Spaceflight is the movement of spacecraft into and through outer space, primarily using rocket technology for propulsion. Spaceflight is used in space exploration, the endeavour to reach, explore, and exploit the space outside the Earth's atmosphere, and also in commercial activities like space tourism and satellite telecommunications. It is generally based on the use of rockets to transport machines, animals, and humans to, and subsequently through, space. Additional non-commercial uses of spaceflight include space observatories, reconnaissance satellites and other earth observation satellites. Objects launched into space may follow a sub-orbital trajectory and return to Earth immediately, stay in orbit around Earth, travel in the space between the planets, or aim to leave the space dominated by the Sun completely.
's second human spaceflight
program. It was a United States
space program started in 1961 and concluded in 1966. Project Gemini was conducted between projects Mercury
. The Gemini spacecraft carried a two-astronaut crew. Ten crews flew low Earth orbit
(LEO) missions between 1965 and 1966. It put the United States in the lead during the Cold War Space Race
with the Soviet Union
Its objective was to develop space travel techniques to support Apollo's mission to land astronauts on the Moon. Gemini achieved missions long enough for a trip to the Moon and back, perfected working outside the spacecraft with extra-vehicular activity (EVA), and pioneered the orbital maneuvers necessary to achieve space rendezvous and docking. With these new techniques proven in Gemini, Apollo could pursue its prime mission without doing these fundamental exploratory operations.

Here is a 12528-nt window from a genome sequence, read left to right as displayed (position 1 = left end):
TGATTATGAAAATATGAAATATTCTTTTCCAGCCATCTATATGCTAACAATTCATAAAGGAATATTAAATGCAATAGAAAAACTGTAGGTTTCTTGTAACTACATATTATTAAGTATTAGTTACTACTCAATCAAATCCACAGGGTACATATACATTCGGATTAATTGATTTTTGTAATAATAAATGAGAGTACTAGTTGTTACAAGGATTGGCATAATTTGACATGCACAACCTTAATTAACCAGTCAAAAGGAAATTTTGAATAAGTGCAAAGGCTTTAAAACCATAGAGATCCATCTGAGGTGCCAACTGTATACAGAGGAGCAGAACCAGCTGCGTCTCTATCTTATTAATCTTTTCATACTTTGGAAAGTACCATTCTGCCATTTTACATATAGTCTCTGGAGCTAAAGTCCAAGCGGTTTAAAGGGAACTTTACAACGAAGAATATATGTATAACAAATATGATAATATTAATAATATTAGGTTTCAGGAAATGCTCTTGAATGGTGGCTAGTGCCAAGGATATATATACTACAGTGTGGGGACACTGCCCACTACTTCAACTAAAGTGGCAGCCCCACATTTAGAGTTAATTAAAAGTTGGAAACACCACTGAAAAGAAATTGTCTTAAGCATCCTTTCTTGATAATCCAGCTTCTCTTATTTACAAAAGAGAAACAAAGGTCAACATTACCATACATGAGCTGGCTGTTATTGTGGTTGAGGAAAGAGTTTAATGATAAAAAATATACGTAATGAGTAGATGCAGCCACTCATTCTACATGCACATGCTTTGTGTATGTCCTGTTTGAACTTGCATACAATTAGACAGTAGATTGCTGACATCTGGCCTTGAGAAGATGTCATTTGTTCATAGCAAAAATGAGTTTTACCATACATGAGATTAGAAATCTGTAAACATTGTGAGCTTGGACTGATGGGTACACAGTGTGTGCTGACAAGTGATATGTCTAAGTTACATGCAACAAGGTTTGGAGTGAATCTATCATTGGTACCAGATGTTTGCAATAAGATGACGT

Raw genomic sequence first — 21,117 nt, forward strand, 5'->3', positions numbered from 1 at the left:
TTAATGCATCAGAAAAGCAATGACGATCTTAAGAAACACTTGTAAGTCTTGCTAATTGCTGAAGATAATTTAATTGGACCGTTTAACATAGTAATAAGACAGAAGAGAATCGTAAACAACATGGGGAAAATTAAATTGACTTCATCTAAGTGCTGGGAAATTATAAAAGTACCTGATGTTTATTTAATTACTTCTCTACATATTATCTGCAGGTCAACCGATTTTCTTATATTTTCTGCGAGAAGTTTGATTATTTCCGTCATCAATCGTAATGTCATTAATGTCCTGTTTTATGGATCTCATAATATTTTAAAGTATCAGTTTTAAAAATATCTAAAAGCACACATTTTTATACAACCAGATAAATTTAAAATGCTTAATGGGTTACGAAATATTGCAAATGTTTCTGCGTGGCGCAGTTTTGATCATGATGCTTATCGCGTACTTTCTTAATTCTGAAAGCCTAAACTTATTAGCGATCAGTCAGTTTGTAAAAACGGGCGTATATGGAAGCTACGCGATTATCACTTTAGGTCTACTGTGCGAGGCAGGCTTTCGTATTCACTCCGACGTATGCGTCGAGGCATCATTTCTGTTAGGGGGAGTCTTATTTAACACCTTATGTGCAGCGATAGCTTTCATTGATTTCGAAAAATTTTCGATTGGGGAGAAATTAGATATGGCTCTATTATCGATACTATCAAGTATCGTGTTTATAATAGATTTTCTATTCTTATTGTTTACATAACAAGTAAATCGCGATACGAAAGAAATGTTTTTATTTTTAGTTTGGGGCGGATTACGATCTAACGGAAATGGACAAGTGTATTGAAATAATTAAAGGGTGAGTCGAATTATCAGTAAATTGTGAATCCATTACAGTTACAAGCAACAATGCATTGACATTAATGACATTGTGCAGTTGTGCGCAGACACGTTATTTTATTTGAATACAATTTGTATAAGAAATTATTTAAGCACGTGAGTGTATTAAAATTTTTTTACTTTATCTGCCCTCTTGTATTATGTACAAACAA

The astronaut corps that supported Project Gemini included the "Mercury Seven", "The New Nine", and the 1963 astronaut class. During the program, three astronauts died in air crashes during training, including the prime crew for Gemini 9. This mission was performed by the backup crew, the only time that had happened in NASA's history to that date.
Wernher von Braun (1912-1977) was a German rocket scientist and one of the most important rocket developers and champions of space exploration during the period between the 1930s and the 1970s. Von Braun is well known as the leader of what has been called the "rocket team" which developed the V-2 ballistic missile for the Nazis during World War II. As part of a military operation called Project Paperclip, he and his rocket team were scooped up from defeated Germany and sent to America where they were installed at Fort Bliss, Texas. For fifteen years after World War II, von Braun worked with the U.S. Army in the development of ballistic missiles. At Fort Bliss, they worked on rockets for the U.S. Army, launching them at White Sands Proving Ground, New Mexico. In 1950 von Braun's team moved to the Redstone Arsenal near Huntsville, Alabama, where they built the Army's Jupiter ballistic missile. In 1960, his rocket development center transferred from the Army to the newly established NASA and received a mandate to build the giant Saturn rockets. Accordingly, von Braun became director of NASA's Marshall Space Flight Center and the chief architect of the Saturn V launch vehicle, the superbooster that would propel Americans to the Moon.
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